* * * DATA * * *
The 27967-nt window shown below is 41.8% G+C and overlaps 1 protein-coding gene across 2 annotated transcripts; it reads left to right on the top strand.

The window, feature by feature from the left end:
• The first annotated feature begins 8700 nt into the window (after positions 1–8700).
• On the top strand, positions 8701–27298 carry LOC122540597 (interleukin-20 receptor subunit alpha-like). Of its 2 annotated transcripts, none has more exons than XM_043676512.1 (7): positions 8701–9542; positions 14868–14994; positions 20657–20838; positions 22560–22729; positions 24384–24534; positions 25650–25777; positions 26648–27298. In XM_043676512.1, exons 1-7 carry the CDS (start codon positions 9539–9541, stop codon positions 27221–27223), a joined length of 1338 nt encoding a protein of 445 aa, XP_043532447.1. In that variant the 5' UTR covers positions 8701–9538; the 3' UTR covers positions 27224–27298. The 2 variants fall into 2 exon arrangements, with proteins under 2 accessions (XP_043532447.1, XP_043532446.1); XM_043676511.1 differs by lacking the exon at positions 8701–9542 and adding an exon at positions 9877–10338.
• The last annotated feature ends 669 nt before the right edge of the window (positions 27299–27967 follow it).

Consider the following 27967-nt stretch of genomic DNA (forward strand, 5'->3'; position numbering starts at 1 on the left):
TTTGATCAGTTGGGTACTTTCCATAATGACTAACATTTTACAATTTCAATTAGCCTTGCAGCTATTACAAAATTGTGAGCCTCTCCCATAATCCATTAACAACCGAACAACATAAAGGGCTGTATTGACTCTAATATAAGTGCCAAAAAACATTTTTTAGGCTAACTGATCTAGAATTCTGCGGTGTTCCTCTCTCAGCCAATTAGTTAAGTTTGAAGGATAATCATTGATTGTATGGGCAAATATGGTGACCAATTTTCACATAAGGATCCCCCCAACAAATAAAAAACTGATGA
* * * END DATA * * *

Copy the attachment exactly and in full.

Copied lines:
The 27967-nt window shown below is 41.8% G+C and overlaps 1 protein-coding gene across 2 annotated transcripts; it reads left to right on the top strand.

The window, feature by feature from the left end:
• The first annotated feature begins 8700 nt into the window (after positions 1–8700).
• On the top strand, positions 8701–27298 carry LOC122540597 (interleukin-20 receptor subunit alpha-like). Of its 2 annotated transcripts, none has more exons than XM_043676512.1 (7): positions 8701–9542; positions 14868–14994; positions 20657–20838; positions 22560–22729; positions 24384–24534; positions 25650–25777; positions 26648–27298. In XM_043676512.1, exons 1-7 carry the CDS (start codon positions 9539–9541, stop codon positions 27221–27223), a joined length of 1338 nt encoding a protein of 445 aa, XP_043532447.1. In that variant the 5' UTR covers positions 8701–9538; the 3' UTR covers positions 27224–27298. The 2 variants fall into 2 exon arrangements, with proteins under 2 accessions (XP_043532447.1, XP_043532446.1); XM_043676511.1 differs by lacking the exon at positions 8701–9542 and adding an exon at positions 9877–10338.
• The last annotated feature ends 669 nt before the right edge of the window (positions 27299–27967 follow it).

Consider the following 27967-nt stretch of genomic DNA (forward strand, 5'->3'; position numbering starts at 1 on the left):
TTTGATCAGTTGGGTACTTTCCATAATGACTAACATTTTACAATTTCAATTAGCCTTGCAGCTATTACAAAATTGTGAGCCTCTCCCATAATCCATTAACAACCGAACAACATAAAGGGCTGTATTGACTCTAATATAAGTGCCAAAAAACATTTTTTAGGCTAACTGATCTAGAATTCTGCGGTGTTCCTCTCTCAGCCAATTAGTTAAGTTTGAAGGATAATCATTGATTGTATGGGCAAATATGGTGACCAATTTTCACATAAGGATCCCCCCAACAAATAAAAAACTGATGA